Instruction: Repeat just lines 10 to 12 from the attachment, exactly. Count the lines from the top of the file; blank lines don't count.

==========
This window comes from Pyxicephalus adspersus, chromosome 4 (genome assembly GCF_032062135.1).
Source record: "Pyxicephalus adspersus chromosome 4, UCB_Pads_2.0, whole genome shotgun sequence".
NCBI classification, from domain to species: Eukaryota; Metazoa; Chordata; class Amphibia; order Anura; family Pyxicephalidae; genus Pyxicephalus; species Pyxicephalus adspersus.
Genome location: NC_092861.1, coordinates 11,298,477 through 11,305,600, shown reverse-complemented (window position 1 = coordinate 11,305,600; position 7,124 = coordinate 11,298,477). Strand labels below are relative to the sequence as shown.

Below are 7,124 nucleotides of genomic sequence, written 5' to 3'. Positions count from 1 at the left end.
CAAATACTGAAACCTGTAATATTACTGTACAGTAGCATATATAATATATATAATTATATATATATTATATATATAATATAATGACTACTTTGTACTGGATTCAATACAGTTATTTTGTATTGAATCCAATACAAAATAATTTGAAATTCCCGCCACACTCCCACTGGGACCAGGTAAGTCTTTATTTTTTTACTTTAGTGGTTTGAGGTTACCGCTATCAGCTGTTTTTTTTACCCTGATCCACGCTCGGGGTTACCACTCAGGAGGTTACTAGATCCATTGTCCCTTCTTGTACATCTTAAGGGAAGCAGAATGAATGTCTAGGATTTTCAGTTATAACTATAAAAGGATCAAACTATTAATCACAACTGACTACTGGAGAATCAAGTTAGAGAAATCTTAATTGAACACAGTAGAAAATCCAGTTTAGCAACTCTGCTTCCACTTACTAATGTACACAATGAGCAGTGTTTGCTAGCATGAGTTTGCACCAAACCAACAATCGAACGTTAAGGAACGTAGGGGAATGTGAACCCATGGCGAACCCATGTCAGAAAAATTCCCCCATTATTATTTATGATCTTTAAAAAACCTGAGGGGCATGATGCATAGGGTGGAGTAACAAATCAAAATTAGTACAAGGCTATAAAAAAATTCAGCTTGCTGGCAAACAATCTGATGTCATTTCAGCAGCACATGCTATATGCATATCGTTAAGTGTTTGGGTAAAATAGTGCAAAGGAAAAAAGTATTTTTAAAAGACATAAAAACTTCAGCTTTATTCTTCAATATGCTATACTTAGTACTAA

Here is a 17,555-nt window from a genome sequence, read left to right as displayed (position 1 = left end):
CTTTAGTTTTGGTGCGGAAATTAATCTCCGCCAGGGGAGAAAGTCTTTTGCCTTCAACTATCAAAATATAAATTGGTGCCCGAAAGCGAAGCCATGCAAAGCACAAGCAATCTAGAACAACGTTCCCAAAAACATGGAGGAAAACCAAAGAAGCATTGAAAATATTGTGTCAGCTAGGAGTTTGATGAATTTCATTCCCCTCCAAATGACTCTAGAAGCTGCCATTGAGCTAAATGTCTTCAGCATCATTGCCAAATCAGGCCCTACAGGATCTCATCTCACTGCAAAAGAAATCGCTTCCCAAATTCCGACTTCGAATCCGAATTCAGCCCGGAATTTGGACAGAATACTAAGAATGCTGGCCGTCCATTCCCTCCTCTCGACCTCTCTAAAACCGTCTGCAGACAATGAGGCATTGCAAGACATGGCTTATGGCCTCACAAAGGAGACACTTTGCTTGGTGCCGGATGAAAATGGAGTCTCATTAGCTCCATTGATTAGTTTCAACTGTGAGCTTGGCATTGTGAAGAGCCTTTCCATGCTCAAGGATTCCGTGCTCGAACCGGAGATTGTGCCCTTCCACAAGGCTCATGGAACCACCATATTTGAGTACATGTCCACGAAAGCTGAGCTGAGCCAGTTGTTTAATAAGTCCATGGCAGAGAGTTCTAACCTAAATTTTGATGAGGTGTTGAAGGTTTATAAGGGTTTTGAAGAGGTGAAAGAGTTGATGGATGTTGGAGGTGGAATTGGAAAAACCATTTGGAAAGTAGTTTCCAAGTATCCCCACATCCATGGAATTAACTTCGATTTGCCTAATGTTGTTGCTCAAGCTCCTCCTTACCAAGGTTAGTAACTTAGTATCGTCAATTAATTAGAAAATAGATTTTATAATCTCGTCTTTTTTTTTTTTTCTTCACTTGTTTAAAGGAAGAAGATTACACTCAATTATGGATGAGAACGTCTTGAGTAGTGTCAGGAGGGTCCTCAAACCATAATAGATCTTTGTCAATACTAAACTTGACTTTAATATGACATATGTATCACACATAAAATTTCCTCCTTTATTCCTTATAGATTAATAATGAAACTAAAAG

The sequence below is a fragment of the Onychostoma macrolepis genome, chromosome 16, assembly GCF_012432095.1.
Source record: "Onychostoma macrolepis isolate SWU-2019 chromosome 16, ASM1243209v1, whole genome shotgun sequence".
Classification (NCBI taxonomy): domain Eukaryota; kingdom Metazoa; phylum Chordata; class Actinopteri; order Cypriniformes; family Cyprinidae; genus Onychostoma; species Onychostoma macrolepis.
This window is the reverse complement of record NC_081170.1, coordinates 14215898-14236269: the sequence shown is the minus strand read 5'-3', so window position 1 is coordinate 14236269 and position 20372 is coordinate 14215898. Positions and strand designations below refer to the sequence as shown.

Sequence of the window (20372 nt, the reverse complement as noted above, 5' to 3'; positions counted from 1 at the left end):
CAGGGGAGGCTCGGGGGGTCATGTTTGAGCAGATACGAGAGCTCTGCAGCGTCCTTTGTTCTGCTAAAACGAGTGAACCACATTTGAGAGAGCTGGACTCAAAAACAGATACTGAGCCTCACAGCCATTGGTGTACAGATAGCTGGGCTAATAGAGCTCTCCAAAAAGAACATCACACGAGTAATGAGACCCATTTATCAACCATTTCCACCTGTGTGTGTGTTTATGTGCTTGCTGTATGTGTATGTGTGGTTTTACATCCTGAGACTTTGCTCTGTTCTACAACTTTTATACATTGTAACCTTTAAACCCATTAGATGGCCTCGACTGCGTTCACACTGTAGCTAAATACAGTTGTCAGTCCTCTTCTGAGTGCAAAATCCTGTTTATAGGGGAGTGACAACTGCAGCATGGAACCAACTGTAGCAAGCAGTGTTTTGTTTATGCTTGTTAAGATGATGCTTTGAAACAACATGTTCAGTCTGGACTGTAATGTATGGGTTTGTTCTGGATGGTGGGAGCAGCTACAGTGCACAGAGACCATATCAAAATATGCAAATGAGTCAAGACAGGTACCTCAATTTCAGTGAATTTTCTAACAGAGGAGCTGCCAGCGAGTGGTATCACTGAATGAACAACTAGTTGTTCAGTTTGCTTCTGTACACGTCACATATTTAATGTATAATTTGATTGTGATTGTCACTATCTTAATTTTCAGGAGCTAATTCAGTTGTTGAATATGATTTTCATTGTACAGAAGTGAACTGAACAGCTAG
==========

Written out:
Source record: "Onychostoma macrolepis isolate SWU-2019 chromosome 16, ASM1243209v1, whole genome shotgun sequence".
Classification (NCBI taxonomy): domain Eukaryota; kingdom Metazoa; phylum Chordata; class Actinopteri; order Cypriniformes; family Cyprinidae; genus Onychostoma; species Onychostoma macrolepis.
This window is the reverse complement of record NC_081170.1, coordinates 14215898-14236269: the sequence shown is the minus strand read 5'-3', so window position 1 is coordinate 14236269 and position 20372 is coordinate 14215898. Positions and strand designations below refer to the sequence as shown.